School in session, motorists urged to use due diligence
WORTHINGTON -- The 2017-2018 District 518 school year got underway Tuesday, and buses were on the road again transporting students to public schools, Worthington Christian School and St. Mary's School.
WORTHINGTON - The 2017-2018 District 518 school year got underway Tuesday, and buses were on the road again transporting students to public schools, Worthington Christian School and St. Mary’s School.
There are 24 busses that operate from about 6:30 a.m. to 8 a.m. and 25 busses from 2:40 p.m. to 4:30 p.m., said Chris Kielblock, manager of Bud’s Bus Service Inc. The bus service is contracted by Independent District 518.
“It depends if they’re country or city routes,” Kielblock said of the range of pick-up and drop-off times.
It’s the motorists’ duty to pay attention and be alert when traveling within a certain distance of a school bus, Kielblock said.
The Minnesota Department of Public Safety increased the fine to $500 for motorists who violate the school bus crossing arm law. The increase from $300 took effect Aug. 1.
According to Worthington Police Department Srg. Brett Wiltrout, per Minnesota State Law, motorists must stop at least 20 feet away from a school bus that has its stop arm extended and flashing red lights. No driver may pass the bus on the right-hand passenger door side when the bus is displaying flashing yellow lights, he added.
“If (a motorist) violates a school bus stop arm and there are children outside of the bus, that’s a gross misdemeanor and arrestable offense,” Wiltrout said.
Wiltrout said the WPD witnesses and receives reports of many violations.
The school bus driver may report a violation to the WPD or Nobles County Sheriff’s Office by recording the driver’s license plate number and vehicle description, Kielblock said. Wiltrout said a report is sufficient to cite a motorist that disobeys school bus laws.
Bud’s Bus Service reported 40 school bus law violations during the 2016-2017 school year, Kielblock said. The reports in the 2015-2016 and 2014-2015 school years were similar, with 40 and 44 reported violations, respectively.
“The actual number of violations is more than likely higher,” Kielblock said, noting that it's difficult for a bus driver to record the needed information for every violation.
Kielblock said it is hard to pinpoint why motorists disobey the stop arm law. He doesn’t think it’s because people are unaware of the rules.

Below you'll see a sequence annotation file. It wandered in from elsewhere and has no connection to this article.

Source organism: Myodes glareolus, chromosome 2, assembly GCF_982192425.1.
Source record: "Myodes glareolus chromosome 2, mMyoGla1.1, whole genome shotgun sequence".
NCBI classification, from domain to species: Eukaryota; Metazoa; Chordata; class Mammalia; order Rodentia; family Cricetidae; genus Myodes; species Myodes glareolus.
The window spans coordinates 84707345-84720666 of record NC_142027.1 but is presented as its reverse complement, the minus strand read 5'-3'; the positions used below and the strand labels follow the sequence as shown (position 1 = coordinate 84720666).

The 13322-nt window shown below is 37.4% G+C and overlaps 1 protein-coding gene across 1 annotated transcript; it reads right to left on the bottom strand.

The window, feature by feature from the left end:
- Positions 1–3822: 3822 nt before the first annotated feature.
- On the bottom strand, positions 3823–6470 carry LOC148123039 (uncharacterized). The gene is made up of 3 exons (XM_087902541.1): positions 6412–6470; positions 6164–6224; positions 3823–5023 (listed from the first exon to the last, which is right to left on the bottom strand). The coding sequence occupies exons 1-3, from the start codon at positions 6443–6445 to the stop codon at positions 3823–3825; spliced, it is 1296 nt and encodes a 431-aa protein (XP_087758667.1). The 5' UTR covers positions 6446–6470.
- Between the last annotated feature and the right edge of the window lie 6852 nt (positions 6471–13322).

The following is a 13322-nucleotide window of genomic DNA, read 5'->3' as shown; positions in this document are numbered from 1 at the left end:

“I think everyone recognizes a stop sign and a red light,” he said. “It’s a pretty recognizable tool for everyone.”
Kielblock said bus drivers can sometimes recognize if a driver is distracted or does not look likely to stop for the bus. In those instances, the driver will delay opening the bus door to ensure the safety of the children.
Kielblock said it’s not only the stop arm violation that affects student safety.
Yellow lights begin flashing on the bus prior to it preparing to stop and drop off students. Just as with a yellow traffic light, motorists are supposed to slow down and prepare to stop, he added.
“I can’t tell you how many people speed up instead. I had one just this morning,” Kielblock said Tuesday morning.
Kielblock said that while it’s hoped children won’t run to and from the bus, kids will be kids.
“They’re not always attentive,” he said. “They see the bus coming and they’re anxious to get on the bus and their focus is getting home or on the playground, so it’s really up to all motorists to pay attention and be alert.”
A new speed limit is also being enforced this year to help make the school zone near the Middle School safer for students, Wiltrout said.
On North Crailsheim and Nobles County 35, the speed limit is 30 mph between 7 and 8 a.m. and between 2:30 and 3:30 p.m. Speeding fines are doubled in the school zone.
The 30 mph limit immediately before and following school hours is a reduction from 40 mph. The speed limit returns to 40 mph outside of the restricted times.
Wiltrout said the speed zone is approximately 2,000 feet.
“Lowering the speed from 40 mph to 30 adds 11 seconds to your commute,” Wiltrout said. “It’s nothing.”